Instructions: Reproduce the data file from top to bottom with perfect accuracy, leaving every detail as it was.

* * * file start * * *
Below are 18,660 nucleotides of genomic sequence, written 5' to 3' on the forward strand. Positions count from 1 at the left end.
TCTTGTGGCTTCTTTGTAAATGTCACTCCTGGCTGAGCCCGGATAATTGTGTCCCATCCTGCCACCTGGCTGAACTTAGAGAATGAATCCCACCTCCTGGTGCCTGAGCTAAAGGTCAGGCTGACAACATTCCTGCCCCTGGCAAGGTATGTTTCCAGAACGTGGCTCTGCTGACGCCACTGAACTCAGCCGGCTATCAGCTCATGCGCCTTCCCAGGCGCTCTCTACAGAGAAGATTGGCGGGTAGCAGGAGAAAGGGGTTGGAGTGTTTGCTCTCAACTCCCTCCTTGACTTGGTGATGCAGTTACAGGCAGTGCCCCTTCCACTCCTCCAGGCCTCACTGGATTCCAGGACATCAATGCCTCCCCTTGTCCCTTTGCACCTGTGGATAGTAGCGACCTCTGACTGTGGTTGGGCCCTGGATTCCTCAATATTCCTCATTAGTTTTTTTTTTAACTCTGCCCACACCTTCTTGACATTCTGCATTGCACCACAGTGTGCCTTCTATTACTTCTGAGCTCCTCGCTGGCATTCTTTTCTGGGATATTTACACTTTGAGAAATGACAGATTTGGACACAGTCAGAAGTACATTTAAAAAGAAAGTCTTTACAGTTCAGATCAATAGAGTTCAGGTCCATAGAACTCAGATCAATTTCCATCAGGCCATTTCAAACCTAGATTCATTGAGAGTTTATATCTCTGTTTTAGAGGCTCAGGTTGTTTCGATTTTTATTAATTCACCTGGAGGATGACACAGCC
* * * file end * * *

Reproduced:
Below are 18,660 nucleotides of genomic sequence, written 5' to 3' on the forward strand. Positions count from 1 at the left end.
TCTTGTGGCTTCTTTGTAAATGTCACTCCTGGCTGAGCCCGGATAATTGTGTCCCATCCTGCCACCTGGCTGAACTTAGAGAATGAATCCCACCTCCTGGTGCCTGAGCTAAAGGTCAGGCTGACAACATTCCTGCCCCTGGCAAGGTATGTTTCCAGAACGTGGCTCTGCTGACGCCACTGAACTCAGCCGGCTATCAGCTCATGCGCCTTCCCAGGCGCTCTCTACAGAGAAGATTGGCGGGTAGCAGGAGAAAGGGGTTGGAGTGTTTGCTCTCAACTCCCTCCTTGACTTGGTGATGCAGTTACAGGCAGTGCCCCTTCCACTCCTCCAGGCCTCACTGGATTCCAGGACATCAATGCCTCCCCTTGTCCCTTTGCACCTGTGGATAGTAGCGACCTCTGACTGTGGTTGGGCCCTGGATTCCTCAATATTCCTCATTAGTTTTTTTTTTAACTCTGCCCACACCTTCTTGACATTCTGCATTGCACCACAGTGTGCCTTCTATTACTTCTGAGCTCCTCGCTGGCATTCTTTTCTGGGATATTTACACTTTGAGAAATGACAGATTTGGACACAGTCAGAAGTACATTTAAAAAGAAAGTCTTTACAGTTCAGATCAATAGAGTTCAGGTCCATAGAACTCAGATCAATTTCCATCAGGCCATTTCAAACCTAGATTCATTGAGAGTTTATATCTCTGTTTTAGAGGCTCAGGTTGTTTCGATTTTTATTAATTCACCTGGAGGATGACACAGCC